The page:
Highway tripping and inspections
The claimant tripped over an allegedly raised and rocking paving slab on the High Street, Birmingham City Centre in September 2003 and fell suffering a fractured ankle.
The council’s inspection reports showed that the defect had been noted four days prior to the accident as a rocking slab and an order for repair raised: this repair was carried out two days after the accident. The council operates a two-tier repair system whereby the inspector can order an emergency repair, to be done within an hour if the defect is considered dangerous or an ordinary repair to be completed within 28 days. Inspections took place monthly.
There was no criticism of the system of inspection, the argument was whether the inspector, when noting the defect, should have ordered an emergency repair. The claimant stressed that the slab was in a pedestrian area close to the new Bull Ring shopping centre, which had opened just over a week before the accident. The inspector should therefore have taken into account the increased pedestrian traffic in the area.
Birmingham City Council argued that they had a statutory defence under s.58 of the Highways Act. The inspector gave evidence to the effect that she was very careful and would order emergency repair if a slab rocked more than 20mm. Therefore the slab must have rocked less than this at the time of the inspection and either deteriorated drastically within four days or the claimant was mistaken as to the state of the slab on the day of the accident.
She also stated that the ordinary repairs were normally carried out well within the 28 days. The claimant’s mother gave evidence stating that the slab was raised by about 50mm at the time of the accident.
The Judge found as a matter of fact that the claimant had tripped over the paving slab, that the slab was raised and rocked by about 50mm and that it therefore was in a dangerous state. The claimant had therefore made out a prima facie case and the defendants then had to prove that they had a defence under s.58.
The Judge found that, due to the state of the slab at the time of the accident, he could infer that the inspector must have misjudged the state of the slab and that she should have ordered an emergency repair. The inspector should have taken into account the likelihood of deterioration and, as the only choice open to them was emergency repair or 28 day repair, ordered emergency repair for anything which was likely to become unsafe within 28 days.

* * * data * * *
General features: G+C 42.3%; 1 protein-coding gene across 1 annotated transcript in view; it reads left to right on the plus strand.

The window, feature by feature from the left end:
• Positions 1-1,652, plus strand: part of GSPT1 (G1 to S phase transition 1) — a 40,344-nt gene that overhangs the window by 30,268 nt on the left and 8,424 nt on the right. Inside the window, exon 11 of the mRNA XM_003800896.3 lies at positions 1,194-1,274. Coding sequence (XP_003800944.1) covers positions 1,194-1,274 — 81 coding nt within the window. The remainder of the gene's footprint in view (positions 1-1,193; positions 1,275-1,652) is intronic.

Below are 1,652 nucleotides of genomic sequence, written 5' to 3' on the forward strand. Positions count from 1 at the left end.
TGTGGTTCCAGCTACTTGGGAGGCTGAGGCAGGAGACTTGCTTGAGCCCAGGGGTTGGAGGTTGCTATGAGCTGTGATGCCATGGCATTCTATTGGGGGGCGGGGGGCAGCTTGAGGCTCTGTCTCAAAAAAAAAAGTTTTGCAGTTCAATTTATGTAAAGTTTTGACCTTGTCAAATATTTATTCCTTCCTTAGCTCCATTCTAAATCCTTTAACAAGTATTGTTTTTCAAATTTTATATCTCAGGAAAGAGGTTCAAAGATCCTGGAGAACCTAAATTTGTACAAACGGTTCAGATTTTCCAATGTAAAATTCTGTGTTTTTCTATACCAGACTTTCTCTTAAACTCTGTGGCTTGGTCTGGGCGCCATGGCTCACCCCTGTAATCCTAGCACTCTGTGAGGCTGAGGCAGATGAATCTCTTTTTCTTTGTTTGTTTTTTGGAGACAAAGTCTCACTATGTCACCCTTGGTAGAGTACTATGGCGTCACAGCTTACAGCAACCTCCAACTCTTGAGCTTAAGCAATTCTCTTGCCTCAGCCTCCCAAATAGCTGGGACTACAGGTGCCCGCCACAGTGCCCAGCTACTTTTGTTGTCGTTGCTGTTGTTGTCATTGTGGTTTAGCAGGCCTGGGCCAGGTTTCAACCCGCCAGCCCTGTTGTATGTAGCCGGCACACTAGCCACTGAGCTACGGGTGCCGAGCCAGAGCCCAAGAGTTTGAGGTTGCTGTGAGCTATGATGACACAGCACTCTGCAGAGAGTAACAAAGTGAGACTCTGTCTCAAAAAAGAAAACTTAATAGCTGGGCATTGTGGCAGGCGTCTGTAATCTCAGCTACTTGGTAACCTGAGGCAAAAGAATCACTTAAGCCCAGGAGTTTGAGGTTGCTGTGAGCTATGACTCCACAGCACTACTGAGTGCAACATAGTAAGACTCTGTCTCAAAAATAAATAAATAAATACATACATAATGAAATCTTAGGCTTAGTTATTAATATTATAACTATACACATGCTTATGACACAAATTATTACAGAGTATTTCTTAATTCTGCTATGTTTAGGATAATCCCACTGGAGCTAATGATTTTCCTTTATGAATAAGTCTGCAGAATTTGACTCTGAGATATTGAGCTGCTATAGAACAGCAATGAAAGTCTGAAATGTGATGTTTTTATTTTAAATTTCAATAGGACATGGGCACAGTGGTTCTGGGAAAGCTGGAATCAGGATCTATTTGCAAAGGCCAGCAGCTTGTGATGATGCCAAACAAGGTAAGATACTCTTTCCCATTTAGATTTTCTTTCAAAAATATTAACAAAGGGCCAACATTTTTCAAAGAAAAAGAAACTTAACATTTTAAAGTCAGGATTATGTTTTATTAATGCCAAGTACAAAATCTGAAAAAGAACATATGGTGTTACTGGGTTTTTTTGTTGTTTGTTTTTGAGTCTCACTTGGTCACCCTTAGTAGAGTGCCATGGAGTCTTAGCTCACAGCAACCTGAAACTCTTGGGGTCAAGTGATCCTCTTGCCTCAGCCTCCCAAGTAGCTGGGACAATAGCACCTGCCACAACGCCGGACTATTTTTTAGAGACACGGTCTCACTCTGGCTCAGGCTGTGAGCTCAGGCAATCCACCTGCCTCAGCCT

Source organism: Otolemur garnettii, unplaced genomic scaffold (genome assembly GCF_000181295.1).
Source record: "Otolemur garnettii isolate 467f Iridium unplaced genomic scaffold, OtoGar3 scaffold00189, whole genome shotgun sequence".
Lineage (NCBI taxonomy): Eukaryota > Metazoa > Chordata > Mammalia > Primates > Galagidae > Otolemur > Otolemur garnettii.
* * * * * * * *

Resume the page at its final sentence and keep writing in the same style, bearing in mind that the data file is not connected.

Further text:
The defendants were refused permission to appeal on the findings of fact but allowed to appeal on the finding of negligence on the part of the inspector and the inference drawn on the state of the slab four days before the accident.
Toy -v- Birmingham City Council, Birmingham CC, 8 November 2005.
Workplace trip/inadequate lighting
The claimant was injured in June 2004 when walking home from work, while still on his work premises. The accident occurred after midnight following a night shift. There was a set of steps leading up to a landing area and another set of steps leading down to a path way. There was poor lighting around the area and the steps and landing were obscured by overgrown bushes, adding further to the lack of light. The claimant walked up the first set of steps and along the landing. He then had to effectively feel for the first step down as it was so dark. As he did so, he fell forwards down the steps.
The claim was brought on the basis that the defendant had breached the Workplace Regulations, in particular Regulations 8 re lighting and Regulation 12 re likelihood of trips.
The defendant denied that the area was overgrown and poorly lit. Unfortunately, on the day, the claimant was unable to properly describe how he came to fall in detail when pressed. One of his witnesses was, however, very helpful and described the steps at night as looking like one continuous slope.
The Judge decided that it was very difficult to work out how exactly the claimant came to fall and the claimant was not a satisfactory witness. He found that the lighting was better than implied by the claimant and that the photos taken by the claimant did not show where he fell but further along, where the shrubbery was worse.
The Judge preferred the evidence of the claimant’s witness. He found that the path and steps were in a ‘ broadly adequate’ state but that it was foreseeable that the shrubbery would throw shadows over the path and steps. The claim succeeded on the basis that the defendant could have simply painted the edge of the step to make it easier to see where one step ended and another began. There was a 50 percent deduction for contributory negligence on the basis that the claimant could have taken more care and could not say accurately what had caused him to fall.